Tetsugaku-no-Michi, or The Philosopher’s Path, Kyoto (Japan)
The Philosopher’s Path (Tetsugaku-no-Michi) is a pink and white explosion of cherry blossoms set along the Lake Biwa Canal in Kyoto, Japan. The 1.2 mile, tree-lined street takes its name from a famous 20th century Japanese philosopher, Nishida Kitaro, who used the street for his daily walking meditations on his way to university. With several temples along the route, The Philosopher’s Path is the perfect street for inner reflection and tranquil time with nature, especially if you go after dusk.
La Boca, Buenos Aires (Argentina)
It may not be a street, but this little neighborhood in Buenos Aires has a lot to offer by way of beauty. La Boca is known for its brightly painted houses and European architecture. The colorful street was actually named after a 1926 tango song.
Habana Vieja or Old Havana (Cuba)
Old Havana is one of the richest cultural centers in the world, with beautifully preserved architecture that ranges in style and time period. Like La Boca, there isn’t exactly one street to recommend, but Old Havana is just small enough to wander around over the course of a single day to soak in all the eclectic Caribbean wonder.
Pacific Coast Highway or California State Route 1 (U.S.A)
Perhaps one of the most famous highways in the U.S., California State Route 1 runs along the pacific coastline for nearly 655.8 miles. Offering spectacular views of the ocean and mountains, with various attractions along the way, the beautiful street is a must-drive for any road tripper or adventurer.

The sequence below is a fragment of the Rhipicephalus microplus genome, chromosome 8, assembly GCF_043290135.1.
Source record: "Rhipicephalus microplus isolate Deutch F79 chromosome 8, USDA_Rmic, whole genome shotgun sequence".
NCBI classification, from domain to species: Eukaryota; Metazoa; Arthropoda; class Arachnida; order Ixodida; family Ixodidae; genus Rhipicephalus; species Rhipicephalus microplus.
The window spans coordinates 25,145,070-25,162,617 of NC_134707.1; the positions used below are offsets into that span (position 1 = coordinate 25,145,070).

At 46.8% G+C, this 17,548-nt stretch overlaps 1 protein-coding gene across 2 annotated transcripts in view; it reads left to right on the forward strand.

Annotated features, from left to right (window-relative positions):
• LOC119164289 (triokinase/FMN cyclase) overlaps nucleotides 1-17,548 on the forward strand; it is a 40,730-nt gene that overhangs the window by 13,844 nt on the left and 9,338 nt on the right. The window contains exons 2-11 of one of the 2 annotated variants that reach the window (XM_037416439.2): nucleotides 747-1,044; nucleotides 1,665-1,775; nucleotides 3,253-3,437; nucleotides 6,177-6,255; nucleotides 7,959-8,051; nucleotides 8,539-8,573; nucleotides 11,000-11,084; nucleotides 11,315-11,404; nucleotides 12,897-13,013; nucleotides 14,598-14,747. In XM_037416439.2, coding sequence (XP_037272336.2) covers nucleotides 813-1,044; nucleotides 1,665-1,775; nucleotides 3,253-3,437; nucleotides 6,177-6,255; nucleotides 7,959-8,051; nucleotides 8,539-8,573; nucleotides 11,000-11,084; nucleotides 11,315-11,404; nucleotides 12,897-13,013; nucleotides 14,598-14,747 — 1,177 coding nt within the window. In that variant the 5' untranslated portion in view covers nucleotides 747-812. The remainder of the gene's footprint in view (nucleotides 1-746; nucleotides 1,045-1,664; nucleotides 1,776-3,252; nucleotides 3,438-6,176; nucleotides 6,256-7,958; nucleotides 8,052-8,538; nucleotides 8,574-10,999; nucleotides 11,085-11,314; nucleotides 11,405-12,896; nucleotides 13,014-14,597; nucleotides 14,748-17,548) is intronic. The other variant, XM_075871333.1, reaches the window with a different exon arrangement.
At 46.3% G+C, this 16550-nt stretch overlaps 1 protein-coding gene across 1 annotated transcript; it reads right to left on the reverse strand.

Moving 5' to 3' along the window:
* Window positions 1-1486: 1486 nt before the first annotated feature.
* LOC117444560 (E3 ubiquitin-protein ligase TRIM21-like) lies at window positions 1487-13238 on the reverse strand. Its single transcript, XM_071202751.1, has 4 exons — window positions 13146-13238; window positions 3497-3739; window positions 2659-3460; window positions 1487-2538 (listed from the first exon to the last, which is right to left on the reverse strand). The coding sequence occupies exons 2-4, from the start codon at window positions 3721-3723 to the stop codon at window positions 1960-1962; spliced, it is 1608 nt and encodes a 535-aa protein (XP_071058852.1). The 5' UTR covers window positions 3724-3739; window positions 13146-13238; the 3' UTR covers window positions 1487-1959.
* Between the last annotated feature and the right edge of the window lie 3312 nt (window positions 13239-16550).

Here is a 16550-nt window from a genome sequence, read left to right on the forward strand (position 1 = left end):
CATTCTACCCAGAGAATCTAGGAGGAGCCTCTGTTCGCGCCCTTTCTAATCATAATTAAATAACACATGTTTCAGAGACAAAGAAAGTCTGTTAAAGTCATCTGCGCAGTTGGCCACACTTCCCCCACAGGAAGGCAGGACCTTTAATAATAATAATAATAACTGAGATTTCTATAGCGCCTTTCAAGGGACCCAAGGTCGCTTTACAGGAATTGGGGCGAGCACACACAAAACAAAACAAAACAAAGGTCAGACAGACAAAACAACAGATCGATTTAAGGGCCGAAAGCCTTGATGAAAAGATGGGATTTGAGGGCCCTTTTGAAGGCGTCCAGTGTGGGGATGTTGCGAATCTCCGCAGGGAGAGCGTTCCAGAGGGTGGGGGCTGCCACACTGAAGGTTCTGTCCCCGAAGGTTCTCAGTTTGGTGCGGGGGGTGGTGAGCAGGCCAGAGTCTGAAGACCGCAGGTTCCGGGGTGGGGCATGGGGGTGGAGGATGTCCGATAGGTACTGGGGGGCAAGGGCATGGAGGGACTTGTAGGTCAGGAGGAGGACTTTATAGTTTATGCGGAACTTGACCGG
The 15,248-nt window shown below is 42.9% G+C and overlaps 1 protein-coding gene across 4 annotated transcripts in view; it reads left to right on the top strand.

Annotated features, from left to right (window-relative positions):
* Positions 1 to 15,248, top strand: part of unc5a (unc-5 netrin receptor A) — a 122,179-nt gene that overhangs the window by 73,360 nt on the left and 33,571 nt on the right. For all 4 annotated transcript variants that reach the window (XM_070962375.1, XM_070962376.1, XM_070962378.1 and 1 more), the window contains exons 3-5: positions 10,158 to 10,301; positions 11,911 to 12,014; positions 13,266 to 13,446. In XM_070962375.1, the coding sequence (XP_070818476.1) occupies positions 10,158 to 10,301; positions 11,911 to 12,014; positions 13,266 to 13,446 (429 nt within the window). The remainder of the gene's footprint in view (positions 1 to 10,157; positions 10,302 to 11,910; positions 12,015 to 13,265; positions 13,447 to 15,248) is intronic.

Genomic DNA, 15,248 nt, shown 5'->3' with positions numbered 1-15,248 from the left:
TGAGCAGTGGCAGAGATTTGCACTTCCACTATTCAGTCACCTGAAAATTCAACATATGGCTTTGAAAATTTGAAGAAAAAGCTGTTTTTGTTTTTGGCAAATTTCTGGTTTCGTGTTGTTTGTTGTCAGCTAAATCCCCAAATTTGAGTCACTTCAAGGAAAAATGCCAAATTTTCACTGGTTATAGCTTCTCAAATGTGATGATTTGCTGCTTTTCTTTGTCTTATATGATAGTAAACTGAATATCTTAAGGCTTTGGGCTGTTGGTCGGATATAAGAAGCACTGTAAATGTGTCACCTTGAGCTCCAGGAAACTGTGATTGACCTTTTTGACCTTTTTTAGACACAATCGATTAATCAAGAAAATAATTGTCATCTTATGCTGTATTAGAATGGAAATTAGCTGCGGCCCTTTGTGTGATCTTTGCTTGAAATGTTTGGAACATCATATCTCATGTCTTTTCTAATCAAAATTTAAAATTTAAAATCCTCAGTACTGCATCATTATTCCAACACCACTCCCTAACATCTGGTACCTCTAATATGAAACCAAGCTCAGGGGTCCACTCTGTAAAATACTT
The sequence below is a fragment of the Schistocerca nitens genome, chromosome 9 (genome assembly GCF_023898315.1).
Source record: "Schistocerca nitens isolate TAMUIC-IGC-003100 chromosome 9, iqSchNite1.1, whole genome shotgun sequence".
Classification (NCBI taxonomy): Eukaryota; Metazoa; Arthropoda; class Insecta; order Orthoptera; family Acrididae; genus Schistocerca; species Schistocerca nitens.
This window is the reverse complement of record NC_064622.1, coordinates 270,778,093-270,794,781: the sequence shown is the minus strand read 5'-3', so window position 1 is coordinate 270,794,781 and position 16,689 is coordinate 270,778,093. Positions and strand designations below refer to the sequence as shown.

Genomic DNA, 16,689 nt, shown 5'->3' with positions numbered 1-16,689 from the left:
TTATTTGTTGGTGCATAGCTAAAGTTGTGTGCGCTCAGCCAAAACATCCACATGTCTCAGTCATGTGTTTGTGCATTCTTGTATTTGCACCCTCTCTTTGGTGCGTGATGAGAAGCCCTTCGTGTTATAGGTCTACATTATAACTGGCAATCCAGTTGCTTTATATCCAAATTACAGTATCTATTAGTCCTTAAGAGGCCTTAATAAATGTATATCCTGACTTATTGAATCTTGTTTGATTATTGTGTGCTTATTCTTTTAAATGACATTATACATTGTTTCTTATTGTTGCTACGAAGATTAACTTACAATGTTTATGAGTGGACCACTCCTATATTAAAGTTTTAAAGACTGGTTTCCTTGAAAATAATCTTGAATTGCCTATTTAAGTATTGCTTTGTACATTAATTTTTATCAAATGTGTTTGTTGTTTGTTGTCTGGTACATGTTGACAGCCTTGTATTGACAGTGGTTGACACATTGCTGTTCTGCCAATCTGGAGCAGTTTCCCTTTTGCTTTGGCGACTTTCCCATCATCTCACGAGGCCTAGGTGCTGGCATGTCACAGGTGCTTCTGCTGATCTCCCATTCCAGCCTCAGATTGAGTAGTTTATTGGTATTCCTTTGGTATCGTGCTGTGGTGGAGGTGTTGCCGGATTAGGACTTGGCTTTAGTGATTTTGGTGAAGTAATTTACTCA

Water Street, Brooklyn (U.S.A)
It’s all about the photo opp (sometimes). Water Street has become rather famous in New York because of it’s spectacular view of the Brooklyn Bridge—not to mention the stone streets and renovated warehouses. Often depicted in movies, the surrounding area of Water Street (DUMBO) was once a bustling, immigrant neighborhood and major cargo zone.
Located in the Rif Mountains in northwest Morocco, Chefchaouen is an internationally popular city known for its signature blue walls, handicrafts, and cannabis. No one really knows exactly why the walls were painted blue, but it’s thought the color signified spiritual elements and sanctuary. The small mountainside village contains some of the prettiest, artistic streets in the world.
The Shambles, York (England)
One of the most picturesque streets in England, The Shambles is known for its 15th-century buildings and narrow, cobble stone lanes. As one of York’s oldest streets, the preserved timber-framed architecture acts as a mini time capsule to transport you back to medieval England.
Rua Gonçalo de Carvalho, Porto Alegre (Brazil)
Over 100 Tipuana trees line this beautiful street set right in the center of Porto Alegre in Brazil. Seen from above, the tree canopy is an unusual addition to the urban landscape and offers a tranquil, green reprieve. Rua Gonçalo de Carvalho street is not only beautiful, it’s also a great example of the symbiosis that can occur between nature and the city.
Champs-Élysées, Paris (France)
Originally laid out in 1667, Champs-Élysées is hands-down the most famous street in Paris. Lined with upscale shops, restaurants, and theaters, the bustling street runs between the Place Charles de Gaulle and the Place de la Concorde. Be sure to check out a view of the magical street from the Arc de Triomphe de l’Étoile.